Can consuming CBD cause red eyes?

It's no secret that smoking cannabis can cause red eyes. Consumption is also sometimes noticed due to unusual dilation of the pupils. With cannabidiol (CBD), extracted from industrial hemp plants, the name given to legal cannabis, the question legitimately arises. Can CBD cause red eyes ? Beyond that and more generally, how does cbd interact with the eyes ? This is our topic of the day.

Why do cannabis users have red eyes?

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Red, watery eyes are a side effect of cannabis use

If we think of a stoner, there is a good chance that the cliché of the hippie with long hair and red eyes will appear at one time or another in our imagination. However, beyond the cliché, there is a proven risk of having red, swollen, or watery eyes among the side effects of cannabis. However, this phenomenon is primarily related to marijuana use, understand cannabis with a high THC content and therefore illegal.

A common assumption is to think that the red-eye phenomenon is caused by smoking and therefore smoking CBD (which is, remember, prohibited) or even vaping it could lead to the appearance of red-eye from its consumers. It is however not the smoke that is responsible.

If smokers have red or even glassy eyes, it is for the same reason that they sometimes also have dizziness. The culprit has a name: vasodilatation. In fact, when we consume cannabinoids, our endocannabinoid system (SEC) activates. However, ECS sensors are present throughout the body, including in the eyes. In case of consumption of THC, blood vessels dilate. Their enlargement increases blood flow in the affected areas, causing the redness typically seen in the eyeballs. Due to increased blood flow, blood pressure drops. This is what causes vertigo.

Moreover, these effects are attributable to the simple THC consumption. Opting for edible cannabis rather than smoking it therefore does not circumvent the problem.

Alright, so we're set on the fate of THC, but what about CBD?

CBD vindicated

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CBD does not suddenly disrupt blood flow, and therefore does not cause blood to pool in the eyes

Let's end the suspense: CBD does not count red eyes among its side effects currents. Unlike THC, CBD does not cause blood pressure to drop sharply after initially increasing it, causing redness in the eyes. Indeed, CBD has no no direct influence on the cognitive state of its user, except of course to relax it. Antagonist but nevertheless complementary to THC, CBD influences the way receptors bind to molecules, allowing certain neurotransmitters such as serotonin to circulate freely. This is what allows him tohelp consumers fight depression. No red eyes then, but virtuous effects (it is for example painkiller, anti-inflammatory and relaxing).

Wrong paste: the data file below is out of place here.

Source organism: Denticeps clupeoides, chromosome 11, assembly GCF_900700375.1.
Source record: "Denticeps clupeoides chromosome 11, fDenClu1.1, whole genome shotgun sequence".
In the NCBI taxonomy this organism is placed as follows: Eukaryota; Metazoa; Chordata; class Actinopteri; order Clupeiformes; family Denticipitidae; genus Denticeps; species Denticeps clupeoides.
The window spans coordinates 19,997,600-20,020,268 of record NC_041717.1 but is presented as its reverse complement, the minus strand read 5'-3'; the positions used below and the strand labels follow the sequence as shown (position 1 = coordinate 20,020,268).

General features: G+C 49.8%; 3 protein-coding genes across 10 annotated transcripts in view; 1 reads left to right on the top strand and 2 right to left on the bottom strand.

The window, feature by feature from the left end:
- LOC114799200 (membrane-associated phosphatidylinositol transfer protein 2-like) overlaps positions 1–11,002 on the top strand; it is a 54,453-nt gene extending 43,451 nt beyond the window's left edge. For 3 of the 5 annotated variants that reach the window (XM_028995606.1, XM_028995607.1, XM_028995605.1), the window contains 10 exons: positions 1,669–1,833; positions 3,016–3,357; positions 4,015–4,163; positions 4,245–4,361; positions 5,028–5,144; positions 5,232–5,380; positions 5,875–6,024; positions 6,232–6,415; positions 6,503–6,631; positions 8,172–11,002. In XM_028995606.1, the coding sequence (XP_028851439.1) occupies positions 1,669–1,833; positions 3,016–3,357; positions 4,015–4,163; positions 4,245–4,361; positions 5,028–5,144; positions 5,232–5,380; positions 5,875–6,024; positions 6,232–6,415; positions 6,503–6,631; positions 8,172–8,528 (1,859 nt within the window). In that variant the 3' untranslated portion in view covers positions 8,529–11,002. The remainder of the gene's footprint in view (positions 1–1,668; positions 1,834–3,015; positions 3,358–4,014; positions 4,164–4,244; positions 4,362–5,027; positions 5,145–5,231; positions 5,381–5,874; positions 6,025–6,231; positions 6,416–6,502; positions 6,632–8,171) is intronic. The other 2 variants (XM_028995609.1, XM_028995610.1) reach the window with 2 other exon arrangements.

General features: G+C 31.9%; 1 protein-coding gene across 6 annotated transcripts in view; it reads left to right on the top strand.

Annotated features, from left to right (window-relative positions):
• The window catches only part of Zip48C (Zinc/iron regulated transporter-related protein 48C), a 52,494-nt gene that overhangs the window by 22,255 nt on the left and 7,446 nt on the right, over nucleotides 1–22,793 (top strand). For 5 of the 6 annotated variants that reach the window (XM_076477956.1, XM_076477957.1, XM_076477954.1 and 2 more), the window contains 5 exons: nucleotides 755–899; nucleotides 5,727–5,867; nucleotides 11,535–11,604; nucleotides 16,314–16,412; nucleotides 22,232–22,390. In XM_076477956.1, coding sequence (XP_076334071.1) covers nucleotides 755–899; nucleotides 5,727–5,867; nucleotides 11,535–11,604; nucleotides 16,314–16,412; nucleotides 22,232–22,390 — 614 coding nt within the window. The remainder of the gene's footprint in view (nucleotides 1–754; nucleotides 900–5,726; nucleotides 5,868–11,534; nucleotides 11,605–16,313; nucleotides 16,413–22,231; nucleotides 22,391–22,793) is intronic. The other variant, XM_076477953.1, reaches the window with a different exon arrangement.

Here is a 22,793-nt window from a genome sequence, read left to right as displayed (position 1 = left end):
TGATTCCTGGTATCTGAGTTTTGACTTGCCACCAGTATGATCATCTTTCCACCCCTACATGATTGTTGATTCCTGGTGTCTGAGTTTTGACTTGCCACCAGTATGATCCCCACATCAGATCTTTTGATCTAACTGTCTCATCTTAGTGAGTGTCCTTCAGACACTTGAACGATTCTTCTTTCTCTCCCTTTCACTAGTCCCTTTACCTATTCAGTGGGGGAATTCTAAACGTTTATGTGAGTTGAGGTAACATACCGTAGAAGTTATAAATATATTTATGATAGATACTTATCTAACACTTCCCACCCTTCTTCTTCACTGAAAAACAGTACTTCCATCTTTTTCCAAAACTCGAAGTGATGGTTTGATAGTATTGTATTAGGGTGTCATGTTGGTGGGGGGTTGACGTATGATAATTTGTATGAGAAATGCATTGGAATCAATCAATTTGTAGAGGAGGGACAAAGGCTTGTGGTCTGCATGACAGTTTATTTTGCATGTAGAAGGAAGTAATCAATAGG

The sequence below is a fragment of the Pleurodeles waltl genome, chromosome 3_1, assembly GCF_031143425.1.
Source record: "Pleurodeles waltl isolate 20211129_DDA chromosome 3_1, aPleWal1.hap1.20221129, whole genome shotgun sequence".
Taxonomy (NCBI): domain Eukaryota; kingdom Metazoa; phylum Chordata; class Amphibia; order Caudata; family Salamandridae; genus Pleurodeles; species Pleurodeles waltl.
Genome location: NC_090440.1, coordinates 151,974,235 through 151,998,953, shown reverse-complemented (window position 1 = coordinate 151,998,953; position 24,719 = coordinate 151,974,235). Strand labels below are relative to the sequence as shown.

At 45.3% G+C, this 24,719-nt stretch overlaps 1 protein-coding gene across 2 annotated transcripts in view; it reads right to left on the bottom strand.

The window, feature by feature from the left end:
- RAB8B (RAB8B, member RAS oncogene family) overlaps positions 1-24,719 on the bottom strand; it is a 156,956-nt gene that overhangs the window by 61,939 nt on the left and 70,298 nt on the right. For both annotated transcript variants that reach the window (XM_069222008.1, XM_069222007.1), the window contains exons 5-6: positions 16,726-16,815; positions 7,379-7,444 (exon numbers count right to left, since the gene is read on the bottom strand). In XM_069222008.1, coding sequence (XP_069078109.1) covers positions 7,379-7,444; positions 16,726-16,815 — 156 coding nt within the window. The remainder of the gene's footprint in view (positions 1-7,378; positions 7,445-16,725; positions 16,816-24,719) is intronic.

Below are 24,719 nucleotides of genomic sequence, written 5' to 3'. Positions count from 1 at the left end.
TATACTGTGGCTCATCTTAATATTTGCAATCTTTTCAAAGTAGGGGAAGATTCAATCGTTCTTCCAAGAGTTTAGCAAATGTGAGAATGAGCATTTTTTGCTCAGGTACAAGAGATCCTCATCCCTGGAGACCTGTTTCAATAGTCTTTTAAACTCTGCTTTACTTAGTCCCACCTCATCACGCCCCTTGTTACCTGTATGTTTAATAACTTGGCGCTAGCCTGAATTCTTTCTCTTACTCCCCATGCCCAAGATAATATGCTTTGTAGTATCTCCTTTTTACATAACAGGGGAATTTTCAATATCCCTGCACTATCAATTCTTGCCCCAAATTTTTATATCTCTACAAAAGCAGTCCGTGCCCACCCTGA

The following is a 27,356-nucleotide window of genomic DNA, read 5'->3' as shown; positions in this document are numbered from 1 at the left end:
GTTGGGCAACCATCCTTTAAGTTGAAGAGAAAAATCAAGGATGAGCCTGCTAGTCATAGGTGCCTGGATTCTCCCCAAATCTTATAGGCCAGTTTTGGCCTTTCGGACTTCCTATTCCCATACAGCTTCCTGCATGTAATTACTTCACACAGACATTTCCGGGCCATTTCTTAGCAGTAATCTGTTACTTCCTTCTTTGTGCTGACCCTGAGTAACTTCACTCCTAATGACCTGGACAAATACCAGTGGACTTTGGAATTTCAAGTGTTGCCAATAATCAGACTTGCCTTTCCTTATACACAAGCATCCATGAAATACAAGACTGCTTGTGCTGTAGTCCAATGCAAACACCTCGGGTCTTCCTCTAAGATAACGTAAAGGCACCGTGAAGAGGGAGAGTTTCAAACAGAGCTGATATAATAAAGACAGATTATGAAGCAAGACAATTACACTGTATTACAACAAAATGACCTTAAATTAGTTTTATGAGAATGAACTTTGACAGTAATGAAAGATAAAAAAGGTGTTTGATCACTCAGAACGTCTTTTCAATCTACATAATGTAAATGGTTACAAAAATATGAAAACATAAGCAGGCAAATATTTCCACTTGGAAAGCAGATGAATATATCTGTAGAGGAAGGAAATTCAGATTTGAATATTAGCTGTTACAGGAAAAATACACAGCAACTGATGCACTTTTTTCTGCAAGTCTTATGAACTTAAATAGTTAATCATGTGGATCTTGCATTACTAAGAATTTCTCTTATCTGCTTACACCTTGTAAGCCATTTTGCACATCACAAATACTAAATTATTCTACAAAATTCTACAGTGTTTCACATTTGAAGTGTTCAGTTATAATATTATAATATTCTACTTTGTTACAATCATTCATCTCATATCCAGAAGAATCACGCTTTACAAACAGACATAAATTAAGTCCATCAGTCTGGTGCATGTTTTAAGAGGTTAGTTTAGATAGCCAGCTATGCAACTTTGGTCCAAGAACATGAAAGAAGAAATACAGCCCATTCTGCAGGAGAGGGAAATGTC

Thus, CBD not only does not cause eye irritation, but is also a effective and legal alternative to THC to take advantage of the properties of cannabis. It is also possible to limit the appearance of red eyes by drinking water, resting and possibly using eye drops.

Beyond red eyes, CBD could nevertheless have other eye effects, with some consumers indicating positive effects, for example in cases of glaucoma.

CBD for the eyes: opportunities and limits

Red eyes are an embarrassing phenomenon since it is neither very pleasant to bear nor discreet. Indeed, going out with red eyes is certainly synonymous with embarrassing questions about his possible use of illicit products. However, it is not a health hazard disorder. The eye pathologies are nevertheless numerous and more problematic. Since THC is a natural vasodilator, its interest has naturally given rise to numerous discussions as to the possible interest of taking cannabinoids for eye problems, especially in the case of glaucoma.

CBD and glaucoma

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CBD is often talked about in the treatment of glaucoma

Le glaucoma is an eye disease commonly resulting in too much pressure inside the eye. Unsupported, it causes the progressive destruction of the optic nerve. Since marijuana has the ability to lower blood pressure, it was quickly considered to provide relief to people suffering from glaucoma. However, it remains illegal in France, including for therapeutic purposes. But what about CBD?

As we mentioned, CBD does not have the same properties as THC. That's why it's legal (it's non-psychoactive, non-addictive and does not causeSide effects major). This is also why it does not give red eyes. Finally, it is for this reason, unfortunately, that it does not seem not qualified to treat glaucoma. Worse, a press release from the American Academy of Ophthalmology recommended against using CBD as a natural treatment for CBD. The paper is based on a December 2018 study by researchers at Indiana University on mice. The conclusion is clear: a 18% increase in eye pressure was seen in mice treated with CBD-enriched drops.

This confirms that CBD is, in many ways, an antagonist of THC. Not only does it seem unable to cure glaucoma, but it could, in some cases, make your symptoms worse. In the event of an eye problem, it is therefore advisable to systematically consult a health professional, ideally a specialist in ophthalmology.